Pete Townshend explained that the Who's current tour is a meeting in the middle for him and Roger Daltrey. Townshend wanted to have new Who music in can so that he wouldn't feel as though he was touring as part of an oldies revue — and Daltrey was pushing for an orchestral backing every night. By allowing one another to get what they needed creatively, the Who remains alive and well in 2019.

Townshend explained to IndyStar.com, “I took a one-year sabbatical from October 2017 to October 2018. . . I was starting to think about trying to write some songs that would suit Roger. As I began to write, I started to feel that something quite strange was happening. The prospect of touring with Roger — subject to having new songs by the Who in development — made me feel there could be more distance for us to travel. We have been relying on our old stuff for so long now that touring for me was starting to feel rather Groundhog Day.”

He went on to say, “I made a real gamble and set aside the summer to write at least 12 songs for a prospective Who album, each song directly aimed at what I thought would most engage Roger and I didn’t want to tour again without the promise of new music from the Who, and Roger was only willing to tour if we did something brave and audacious — like work with an orchestra as he had done last year with Tommy. We each had our reservations. We agreed to each reserve our judgment and jumped into the breach. He committed to the songs, I committed to the orchestra. It’s a blast! An awkward compromise has led to one of the most interesting and challenging times in Who history.”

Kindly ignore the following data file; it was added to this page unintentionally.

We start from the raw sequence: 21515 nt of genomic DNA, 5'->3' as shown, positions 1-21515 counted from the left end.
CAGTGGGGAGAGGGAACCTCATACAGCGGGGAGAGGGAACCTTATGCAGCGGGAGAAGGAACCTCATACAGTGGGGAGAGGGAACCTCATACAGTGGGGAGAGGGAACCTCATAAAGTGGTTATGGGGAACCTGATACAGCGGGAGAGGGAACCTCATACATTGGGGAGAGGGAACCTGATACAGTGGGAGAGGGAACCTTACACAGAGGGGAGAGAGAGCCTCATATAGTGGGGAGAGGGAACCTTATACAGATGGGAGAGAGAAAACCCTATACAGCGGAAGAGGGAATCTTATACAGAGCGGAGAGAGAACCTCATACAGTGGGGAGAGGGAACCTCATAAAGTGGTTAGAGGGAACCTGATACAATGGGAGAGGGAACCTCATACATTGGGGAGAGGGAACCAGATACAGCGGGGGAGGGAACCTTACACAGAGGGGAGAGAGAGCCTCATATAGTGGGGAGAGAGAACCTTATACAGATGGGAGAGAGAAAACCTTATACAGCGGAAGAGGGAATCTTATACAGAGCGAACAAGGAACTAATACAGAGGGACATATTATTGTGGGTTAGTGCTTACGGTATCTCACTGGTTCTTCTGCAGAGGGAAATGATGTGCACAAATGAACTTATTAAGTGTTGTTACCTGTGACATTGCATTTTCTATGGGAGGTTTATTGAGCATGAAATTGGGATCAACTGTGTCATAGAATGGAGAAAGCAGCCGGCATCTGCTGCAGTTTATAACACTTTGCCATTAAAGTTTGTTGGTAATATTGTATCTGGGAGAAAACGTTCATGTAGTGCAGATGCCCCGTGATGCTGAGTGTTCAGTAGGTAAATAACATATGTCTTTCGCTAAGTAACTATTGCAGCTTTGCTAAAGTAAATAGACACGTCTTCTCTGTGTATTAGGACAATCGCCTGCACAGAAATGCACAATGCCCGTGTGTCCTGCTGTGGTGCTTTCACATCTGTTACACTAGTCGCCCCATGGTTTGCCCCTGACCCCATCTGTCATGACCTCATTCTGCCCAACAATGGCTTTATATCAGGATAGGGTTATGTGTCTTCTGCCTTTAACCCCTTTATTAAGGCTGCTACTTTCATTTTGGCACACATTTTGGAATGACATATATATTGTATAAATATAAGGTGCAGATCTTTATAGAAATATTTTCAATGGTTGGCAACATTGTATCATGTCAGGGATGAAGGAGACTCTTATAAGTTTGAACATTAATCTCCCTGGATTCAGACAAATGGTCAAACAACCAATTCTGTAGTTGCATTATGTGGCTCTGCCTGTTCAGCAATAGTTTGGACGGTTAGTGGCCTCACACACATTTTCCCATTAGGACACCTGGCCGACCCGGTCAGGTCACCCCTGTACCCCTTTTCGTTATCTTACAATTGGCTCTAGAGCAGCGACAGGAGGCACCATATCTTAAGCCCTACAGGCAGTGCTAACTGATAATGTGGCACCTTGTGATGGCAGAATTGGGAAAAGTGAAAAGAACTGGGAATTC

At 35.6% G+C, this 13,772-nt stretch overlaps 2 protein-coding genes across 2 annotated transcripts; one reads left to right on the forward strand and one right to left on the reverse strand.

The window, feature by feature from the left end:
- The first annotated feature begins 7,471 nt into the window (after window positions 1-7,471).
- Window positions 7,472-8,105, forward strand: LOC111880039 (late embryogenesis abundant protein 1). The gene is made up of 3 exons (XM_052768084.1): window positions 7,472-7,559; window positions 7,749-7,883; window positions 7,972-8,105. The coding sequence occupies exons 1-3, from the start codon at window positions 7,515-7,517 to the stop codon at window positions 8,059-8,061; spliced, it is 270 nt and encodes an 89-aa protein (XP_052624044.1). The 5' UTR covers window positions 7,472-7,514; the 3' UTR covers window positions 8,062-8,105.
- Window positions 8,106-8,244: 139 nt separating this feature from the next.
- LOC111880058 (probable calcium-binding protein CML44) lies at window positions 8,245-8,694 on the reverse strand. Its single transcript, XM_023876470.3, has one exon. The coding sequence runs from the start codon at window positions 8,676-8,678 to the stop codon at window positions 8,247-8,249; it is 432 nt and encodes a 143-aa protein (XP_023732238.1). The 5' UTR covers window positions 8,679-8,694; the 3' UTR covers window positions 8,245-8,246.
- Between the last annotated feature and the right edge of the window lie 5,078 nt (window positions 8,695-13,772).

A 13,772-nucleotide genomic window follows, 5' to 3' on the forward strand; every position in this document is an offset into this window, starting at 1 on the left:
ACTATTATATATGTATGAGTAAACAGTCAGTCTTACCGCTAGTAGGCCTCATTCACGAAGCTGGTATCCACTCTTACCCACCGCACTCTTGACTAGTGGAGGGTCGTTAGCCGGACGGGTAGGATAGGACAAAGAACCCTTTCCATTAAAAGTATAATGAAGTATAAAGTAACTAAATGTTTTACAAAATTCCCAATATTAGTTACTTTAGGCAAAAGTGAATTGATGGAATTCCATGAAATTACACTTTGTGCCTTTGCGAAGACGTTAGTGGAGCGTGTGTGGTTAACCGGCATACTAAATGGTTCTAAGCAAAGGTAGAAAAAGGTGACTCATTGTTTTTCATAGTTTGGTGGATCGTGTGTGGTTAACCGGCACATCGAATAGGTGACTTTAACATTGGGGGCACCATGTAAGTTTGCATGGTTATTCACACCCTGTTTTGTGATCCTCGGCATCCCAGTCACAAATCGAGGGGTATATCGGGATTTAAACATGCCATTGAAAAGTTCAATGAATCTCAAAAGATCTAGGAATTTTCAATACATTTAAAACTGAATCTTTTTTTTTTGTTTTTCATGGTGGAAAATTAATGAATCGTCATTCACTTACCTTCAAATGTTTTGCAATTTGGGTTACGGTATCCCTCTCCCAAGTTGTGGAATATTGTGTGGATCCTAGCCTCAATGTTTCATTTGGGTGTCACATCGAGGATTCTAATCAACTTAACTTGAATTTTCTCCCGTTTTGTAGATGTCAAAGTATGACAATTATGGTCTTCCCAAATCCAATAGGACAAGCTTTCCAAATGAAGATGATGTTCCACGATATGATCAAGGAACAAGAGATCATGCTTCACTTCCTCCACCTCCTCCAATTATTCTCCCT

The Who's show features two sets performed along with orchestra — with a middle set played minus the horns and strings. During the band's May 16th gig in Nashville, Pete Townshend took a pretty nasty fall backwards during “Join Together” — but luckily rebounded within seconds.

Although Townshend's gravity-defying leaps are now a thing of the past for the 74-year-old, the Who's concerts still includes plenty of Townshend's signature “windmilling”: “I still do that, yeah. Y'know, the reason that I do it is (laughs) not 'cause it has any function anymore. But whenever I do it, it's a cheap shot. I just go like that and the crowd go mad. So it's kind of lucky; if it's getting a bit quiet, I just swing my arm. If Roger needs a bit of help (laughter), I swing my arm.”